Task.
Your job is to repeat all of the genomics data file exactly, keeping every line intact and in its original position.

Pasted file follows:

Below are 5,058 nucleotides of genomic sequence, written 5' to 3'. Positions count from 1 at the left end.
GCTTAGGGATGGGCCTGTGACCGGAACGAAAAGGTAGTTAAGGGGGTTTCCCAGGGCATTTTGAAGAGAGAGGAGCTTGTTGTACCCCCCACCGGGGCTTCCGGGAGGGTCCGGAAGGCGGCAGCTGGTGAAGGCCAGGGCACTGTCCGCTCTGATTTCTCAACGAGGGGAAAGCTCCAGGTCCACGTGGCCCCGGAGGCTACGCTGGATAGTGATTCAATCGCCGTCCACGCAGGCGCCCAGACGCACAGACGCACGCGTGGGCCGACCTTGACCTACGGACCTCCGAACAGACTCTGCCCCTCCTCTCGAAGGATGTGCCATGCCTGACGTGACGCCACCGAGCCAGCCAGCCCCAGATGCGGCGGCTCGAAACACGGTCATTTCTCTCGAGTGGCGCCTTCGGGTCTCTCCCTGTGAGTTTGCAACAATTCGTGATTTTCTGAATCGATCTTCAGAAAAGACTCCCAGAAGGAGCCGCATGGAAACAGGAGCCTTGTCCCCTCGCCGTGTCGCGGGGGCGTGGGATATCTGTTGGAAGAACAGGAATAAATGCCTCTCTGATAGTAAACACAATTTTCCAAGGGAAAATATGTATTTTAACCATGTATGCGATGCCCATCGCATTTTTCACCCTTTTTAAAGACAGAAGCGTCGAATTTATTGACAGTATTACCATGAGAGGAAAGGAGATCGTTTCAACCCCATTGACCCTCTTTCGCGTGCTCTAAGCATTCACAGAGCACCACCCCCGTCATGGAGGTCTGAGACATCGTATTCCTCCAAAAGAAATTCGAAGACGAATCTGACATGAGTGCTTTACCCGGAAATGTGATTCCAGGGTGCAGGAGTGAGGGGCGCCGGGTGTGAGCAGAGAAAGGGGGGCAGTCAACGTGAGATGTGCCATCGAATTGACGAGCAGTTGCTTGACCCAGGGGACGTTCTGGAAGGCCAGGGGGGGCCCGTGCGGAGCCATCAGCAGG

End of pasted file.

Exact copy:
Below are 5,058 nucleotides of genomic sequence, written 5' to 3'. Positions count from 1 at the left end.
GCTTAGGGATGGGCCTGTGACCGGAACGAAAAGGTAGTTAAGGGGGTTTCCCAGGGCATTTTGAAGAGAGAGGAGCTTGTTGTACCCCCCACCGGGGCTTCCGGGAGGGTCCGGAAGGCGGCAGCTGGTGAAGGCCAGGGCACTGTCCGCTCTGATTTCTCAACGAGGGGAAAGCTCCAGGTCCACGTGGCCCCGGAGGCTACGCTGGATAGTGATTCAATCGCCGTCCACGCAGGCGCCCAGACGCACAGACGCACGCGTGGGCCGACCTTGACCTACGGACCTCCGAACAGACTCTGCCCCTCCTCTCGAAGGATGTGCCATGCCTGACGTGACGCCACCGAGCCAGCCAGCCCCAGATGCGGCGGCTCGAAACACGGTCATTTCTCTCGAGTGGCGCCTTCGGGTCTCTCCCTGTGAGTTTGCAACAATTCGTGATTTTCTGAATCGATCTTCAGAAAAGACTCCCAGAAGGAGCCGCATGGAAACAGGAGCCTTGTCCCCTCGCCGTGTCGCGGGGGCGTGGGATATCTGTTGGAAGAACAGGAATAAATGCCTCTCTGATAGTAAACACAATTTTCCAAGGGAAAATATGTATTTTAACCATGTATGCGATGCCCATCGCATTTTTCACCCTTTTTAAAGACAGAAGCGTCGAATTTATTGACAGTATTACCATGAGAGGAAAGGAGATCGTTTCAACCCCATTGACCCTCTTTCGCGTGCTCTAAGCATTCACAGAGCACCACCCCCGTCATGGAGGTCTGAGACATCGTATTCCTCCAAAAGAAATTCGAAGACGAATCTGACATGAGTGCTTTACCCGGAAATGTGATTCCAGGGTGCAGGAGTGAGGGGCGCCGGGTGTGAGCAGAGAAAGGGGGGCAGTCAACGTGAGATGTGCCATCGAATTGACGAGCAGTTGCTTGACCCAGGGGACGTTCTGGAAGGCCAGGGGGGGCCCGTGCGGAGCCATCAGCAGG